Shackled and In Labor
Twenty-nine U.S. states allow pregnant incarcerated women to be shackled, even during labor and delivery. This barbaric practice has been condemned by many medical and international humanitarian organizations, including the American Medical Association, Amnesty International, and the United Nations Committee Against Torture. But it wasn’t until 2000 that even one state—Illinois—enacted legislation restricting the use of restraints.
Prisoners’ access to adequate health care, including reproductive health care, is a constitutionally protected right, according to the American Civil Liberties Union. However, the reality in U.S. correctional institutions is quite different. A new report investigating facilities across New York State found egregious problems in the care that incarcerated women receive. Reproductive Injustice: The State of Reproductive Health Care for Women in New York State Prisons by the Women in Prison Project of the Correctional Association, a criminal justice advocacy organization, provides details of this profoundly substandard care. Findings include pregnant women still being shackled during labor—despite a 2009 law banning this practice in New York State—routine separation of women from their newborns, and even lack of sufficient sanitary products.
“These conditions are not uncommon across the U.S. and in some places are even worse than in New York,” said Tamar Kraft-Stolar, director of the Women in Prison Project and author of the report. “This report sheds light on the deplorable standards of care in our prison system and reveals how incarcerated women are denied even a basic level of humanity and dignity. There’s a level of tolerance for the mistreatment of women in prison and for our misuse and overuse of prison because of who we incarcerate. It’s really racism and gender oppression that allows these practices to exist.” In fact, black women are three times more likely than white women to be incarcerated, and Latinas are 69 percent more likely.
The in-depth five-year study found virtually no oversight of reproductive health care; deplorable conditions for pregnant women, including lack of heat and ventilation in their housing areas and insufficient amounts of healthy food; denial of family support during labor; and instances of pregnant women being kept in solitary confinement, including a woman with an ectopic pregnancy, a condition that can be life-threatening. Researchers conducted more than 1,100 interviews with incarcerated women, security staff, doctors, and correctional officers; toured 20 facilities throughout New York State; reviewed medical charts; and compiled data from about 1,550 mail-in surveys from incarcerated women.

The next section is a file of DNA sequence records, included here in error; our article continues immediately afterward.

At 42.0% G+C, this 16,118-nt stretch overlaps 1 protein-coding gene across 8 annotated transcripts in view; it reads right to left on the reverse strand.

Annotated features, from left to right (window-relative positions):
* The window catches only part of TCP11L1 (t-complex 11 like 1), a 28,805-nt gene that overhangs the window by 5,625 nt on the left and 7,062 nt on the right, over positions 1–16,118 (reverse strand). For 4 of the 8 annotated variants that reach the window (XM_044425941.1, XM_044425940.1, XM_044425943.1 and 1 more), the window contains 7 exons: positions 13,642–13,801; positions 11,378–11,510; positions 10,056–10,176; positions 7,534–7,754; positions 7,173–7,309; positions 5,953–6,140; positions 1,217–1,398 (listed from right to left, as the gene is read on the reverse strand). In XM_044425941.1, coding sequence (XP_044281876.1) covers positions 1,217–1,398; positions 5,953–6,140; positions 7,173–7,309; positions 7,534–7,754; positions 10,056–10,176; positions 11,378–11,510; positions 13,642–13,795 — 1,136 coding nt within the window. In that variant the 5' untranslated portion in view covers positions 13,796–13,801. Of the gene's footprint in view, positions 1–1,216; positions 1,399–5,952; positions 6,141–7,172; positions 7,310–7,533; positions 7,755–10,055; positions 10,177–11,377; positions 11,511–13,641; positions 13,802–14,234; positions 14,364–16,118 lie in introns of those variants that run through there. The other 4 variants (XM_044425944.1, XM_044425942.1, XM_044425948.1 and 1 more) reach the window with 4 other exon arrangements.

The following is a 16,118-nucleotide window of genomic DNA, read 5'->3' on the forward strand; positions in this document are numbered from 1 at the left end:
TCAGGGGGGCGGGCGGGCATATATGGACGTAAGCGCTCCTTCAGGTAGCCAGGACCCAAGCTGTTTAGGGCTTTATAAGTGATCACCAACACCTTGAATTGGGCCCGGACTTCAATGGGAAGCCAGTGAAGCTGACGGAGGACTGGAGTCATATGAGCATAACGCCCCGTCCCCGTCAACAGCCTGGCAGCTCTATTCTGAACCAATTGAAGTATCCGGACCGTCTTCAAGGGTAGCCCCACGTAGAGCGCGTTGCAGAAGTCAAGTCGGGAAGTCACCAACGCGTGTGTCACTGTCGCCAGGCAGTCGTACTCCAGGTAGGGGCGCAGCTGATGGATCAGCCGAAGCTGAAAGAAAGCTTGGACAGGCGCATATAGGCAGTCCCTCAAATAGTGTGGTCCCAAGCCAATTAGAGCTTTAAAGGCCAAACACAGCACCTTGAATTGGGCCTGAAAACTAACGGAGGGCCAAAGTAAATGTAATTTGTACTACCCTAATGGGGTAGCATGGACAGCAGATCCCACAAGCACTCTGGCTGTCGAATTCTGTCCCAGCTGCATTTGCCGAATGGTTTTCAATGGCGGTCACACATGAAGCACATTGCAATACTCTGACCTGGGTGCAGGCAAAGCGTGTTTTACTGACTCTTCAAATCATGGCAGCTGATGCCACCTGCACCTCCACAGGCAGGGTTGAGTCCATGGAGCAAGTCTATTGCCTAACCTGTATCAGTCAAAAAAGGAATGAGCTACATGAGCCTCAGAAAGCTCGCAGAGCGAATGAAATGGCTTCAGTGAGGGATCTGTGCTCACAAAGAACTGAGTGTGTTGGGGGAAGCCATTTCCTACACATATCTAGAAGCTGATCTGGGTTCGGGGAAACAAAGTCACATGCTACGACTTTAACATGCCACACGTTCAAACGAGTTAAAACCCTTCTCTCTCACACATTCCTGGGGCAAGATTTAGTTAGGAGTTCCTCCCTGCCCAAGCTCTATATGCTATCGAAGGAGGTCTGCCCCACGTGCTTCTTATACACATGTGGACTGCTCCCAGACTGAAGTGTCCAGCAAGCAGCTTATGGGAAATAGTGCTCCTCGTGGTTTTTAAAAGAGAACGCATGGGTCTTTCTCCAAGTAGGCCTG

The U.S incarcerates more women per capita than any other country. But correctional facilities and policies have not adapted to the increase in women.
“The prison system is geared towards men, which is how shackling started in the first place,” explained Amy Fettig, senior staff counsel of the National Prison Project at the American Civil Liberties Union. “Men are always shackled when they are transported out of a correctional facility to receive medical care, and that policy has been applied across the board without considering the unique needs of women.”
Aside from the physical pain that shackling can cause, it is also emotionally brutal.
“I was handcuffed in the ambulance and gave birth 19 minutes after I got to the hospital. There was no one in the room except the officer, and they wouldn’t let me call my mother,” said Tina Tinen of her experience giving birth while incarcerated in a New York State facility in 2011, two years after the law barring the use of shackles was passed. “I was allowed to hold my son for a few minutes and then he was taken away. I didn’t see him for another seven hours. I was only allowed to see him once a day and I had to be in shackles. It made me feel like an animal to have to hold my son like that. Where was I going to go? I had just given birth. My child was being punished too.”
Maria Caraballo was transported to a hospital from a New York State facility in handcuffs and ankle restraints, also after the anti-shackling legislation had passed. “They handcuffed one hand to the bed. The doctor asked the officers to remove it, but they refused,” she explained. “I was handcuffed to the metal part of the hospital bed. The line is really short, so you can’t move because it twists around and cuts your wrist. You can’t lift your body up and push, like a regular person, and you don’t have anyone there to support you, help you, lift you up. I had it on the whole time I was giving birth, even when my daughter was coming out. They kept me handcuffed while I held her, and only took them off when I went to the prison ward. I was shackled for eight hours.”
In 2008, the Federal Bureau of Prisons barred the use of restraints in federal prisons with exceptions for extreme situations. By the middle of 2013, 17 states had adopted similar legislation. Maryland, Massachusetts and Minnesota passed anti-shackling bills last year, and the District of Columbia passed one in January.